February 17th 2004
Secrets of spawning squid
This striking image was taken on a recent trip to Lizard Island. These squid (Sepioteuthis lessoniana) are often seen on the Great Barrier Reef but they are difficult to approach underwater and their ability to blend in with their background makes them very difficult to photograph.
At about 9am on October 23rd 2003, over the shallow reef flat at Watson's Bay, Lizard Island, I saw two Sepioteuthis hovering quietly in mid water. I quickly snapped a couple of images, before slowly approaching the pair. Instead of swimming away as they usually do, the squid quietly swam forward and descended toward the bottom, twitching their tentacles and showing a beautiful barred colour pattern on their bodies. They got within 20cm of the bottom and then to my surprise, the female entered a small crevice under a Goniastrea coral head and disappeared! The male stayed outside the coral in a distinct "head-up" position, with a dark flush of colour over his body in an apparent warning display (see image above).
The female reappeared after about 10 seconds, and the pair slowly rose up in the water column and moved back to their original station. I realised that they must be laying eggs, so I got the camera properly set up and waited, hoping they would repeat the sequence. After about 2 minutes they did, and I was able to get good images of the whole process!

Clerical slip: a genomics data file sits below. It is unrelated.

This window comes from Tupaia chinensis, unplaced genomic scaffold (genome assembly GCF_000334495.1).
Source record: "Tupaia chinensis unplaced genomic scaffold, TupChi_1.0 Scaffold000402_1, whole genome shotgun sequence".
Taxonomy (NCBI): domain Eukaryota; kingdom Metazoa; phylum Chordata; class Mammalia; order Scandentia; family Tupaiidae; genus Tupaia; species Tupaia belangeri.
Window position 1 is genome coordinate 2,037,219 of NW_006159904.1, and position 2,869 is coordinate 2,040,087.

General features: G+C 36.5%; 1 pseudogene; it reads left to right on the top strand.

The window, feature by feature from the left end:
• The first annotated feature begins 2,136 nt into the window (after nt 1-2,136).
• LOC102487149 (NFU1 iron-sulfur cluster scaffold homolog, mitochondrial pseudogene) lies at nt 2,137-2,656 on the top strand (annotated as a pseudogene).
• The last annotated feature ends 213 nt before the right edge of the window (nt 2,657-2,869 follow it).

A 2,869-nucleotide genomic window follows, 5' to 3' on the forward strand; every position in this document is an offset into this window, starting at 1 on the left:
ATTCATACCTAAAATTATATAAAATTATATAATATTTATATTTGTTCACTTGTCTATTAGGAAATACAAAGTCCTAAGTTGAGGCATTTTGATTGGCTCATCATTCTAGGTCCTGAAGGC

I stayed with the pair for about 20minutes, during which time the female made about 5 descents to the spawning site. During one pause, I carefully lifted the coral to reveal the egg mass. Given the number of eggs, it was clear that the pair must have been laying there for some time, possibly that whole morning or even part of the day before. The whole spawning sequence is shown below:
The pair hovering mid waterThe pair descend toward the nest site.The female enters the nestThe male stands guard outside the nest (also see top image)The female emerges and the pair ascend.The egg mass under the coral head.
For the photography enthusiasts, the main image was originally a 2048 x 1536 jpeg taken with an Olympus C5050Z 5 megapixel digital camera in a PT-015 underwater housing. The camera was in aperture mode and the image was shot at 1/125 sec at f7 and ISO 64. No flash was used
Words: Dr Andy Lewis
Copyright on all photos: Dr Andy Lewis
Dr Andy Lewis has a fascinating website where you can read about other marine creatures and naural phenomenon he encounters on his eco-tours. Go to: Reef Eco-Tours Ed.